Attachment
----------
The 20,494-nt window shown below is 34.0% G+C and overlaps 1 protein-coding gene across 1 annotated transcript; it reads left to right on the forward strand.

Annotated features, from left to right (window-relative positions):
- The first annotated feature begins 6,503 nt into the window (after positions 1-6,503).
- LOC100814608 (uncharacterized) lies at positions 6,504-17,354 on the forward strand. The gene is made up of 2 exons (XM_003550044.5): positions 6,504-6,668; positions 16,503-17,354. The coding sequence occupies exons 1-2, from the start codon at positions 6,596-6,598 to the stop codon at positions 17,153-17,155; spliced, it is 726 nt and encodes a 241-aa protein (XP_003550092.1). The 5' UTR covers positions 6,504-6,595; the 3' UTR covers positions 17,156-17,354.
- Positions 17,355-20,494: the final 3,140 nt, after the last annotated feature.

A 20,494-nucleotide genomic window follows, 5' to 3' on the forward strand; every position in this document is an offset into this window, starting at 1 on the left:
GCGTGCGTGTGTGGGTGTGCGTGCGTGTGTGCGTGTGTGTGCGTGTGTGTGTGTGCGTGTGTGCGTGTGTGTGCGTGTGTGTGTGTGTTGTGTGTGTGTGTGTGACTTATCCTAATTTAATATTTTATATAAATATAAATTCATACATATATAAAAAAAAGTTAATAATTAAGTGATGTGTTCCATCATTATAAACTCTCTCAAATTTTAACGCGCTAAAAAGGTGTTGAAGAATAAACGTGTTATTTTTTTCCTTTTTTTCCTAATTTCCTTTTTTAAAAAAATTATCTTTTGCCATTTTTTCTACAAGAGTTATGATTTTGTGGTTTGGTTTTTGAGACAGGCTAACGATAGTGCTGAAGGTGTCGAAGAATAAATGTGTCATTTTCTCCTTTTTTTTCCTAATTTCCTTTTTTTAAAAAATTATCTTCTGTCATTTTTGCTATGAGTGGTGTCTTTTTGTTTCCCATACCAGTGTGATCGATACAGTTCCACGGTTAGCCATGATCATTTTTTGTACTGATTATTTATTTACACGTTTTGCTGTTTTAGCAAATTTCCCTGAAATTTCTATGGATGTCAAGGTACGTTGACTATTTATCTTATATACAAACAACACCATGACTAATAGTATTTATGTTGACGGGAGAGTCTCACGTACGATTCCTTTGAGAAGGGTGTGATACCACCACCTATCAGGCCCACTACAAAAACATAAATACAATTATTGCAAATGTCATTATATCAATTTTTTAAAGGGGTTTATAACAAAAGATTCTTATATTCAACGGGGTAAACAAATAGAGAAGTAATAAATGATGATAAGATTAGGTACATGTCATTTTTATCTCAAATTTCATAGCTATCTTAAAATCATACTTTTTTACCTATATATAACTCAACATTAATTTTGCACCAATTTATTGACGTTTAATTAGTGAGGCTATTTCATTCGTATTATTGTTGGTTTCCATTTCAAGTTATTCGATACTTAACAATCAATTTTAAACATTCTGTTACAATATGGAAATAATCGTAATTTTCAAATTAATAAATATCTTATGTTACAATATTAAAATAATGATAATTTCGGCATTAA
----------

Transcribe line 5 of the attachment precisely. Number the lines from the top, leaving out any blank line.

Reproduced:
- Positions 17,355-20,494: the final 3,140 nt, after the last annotated feature.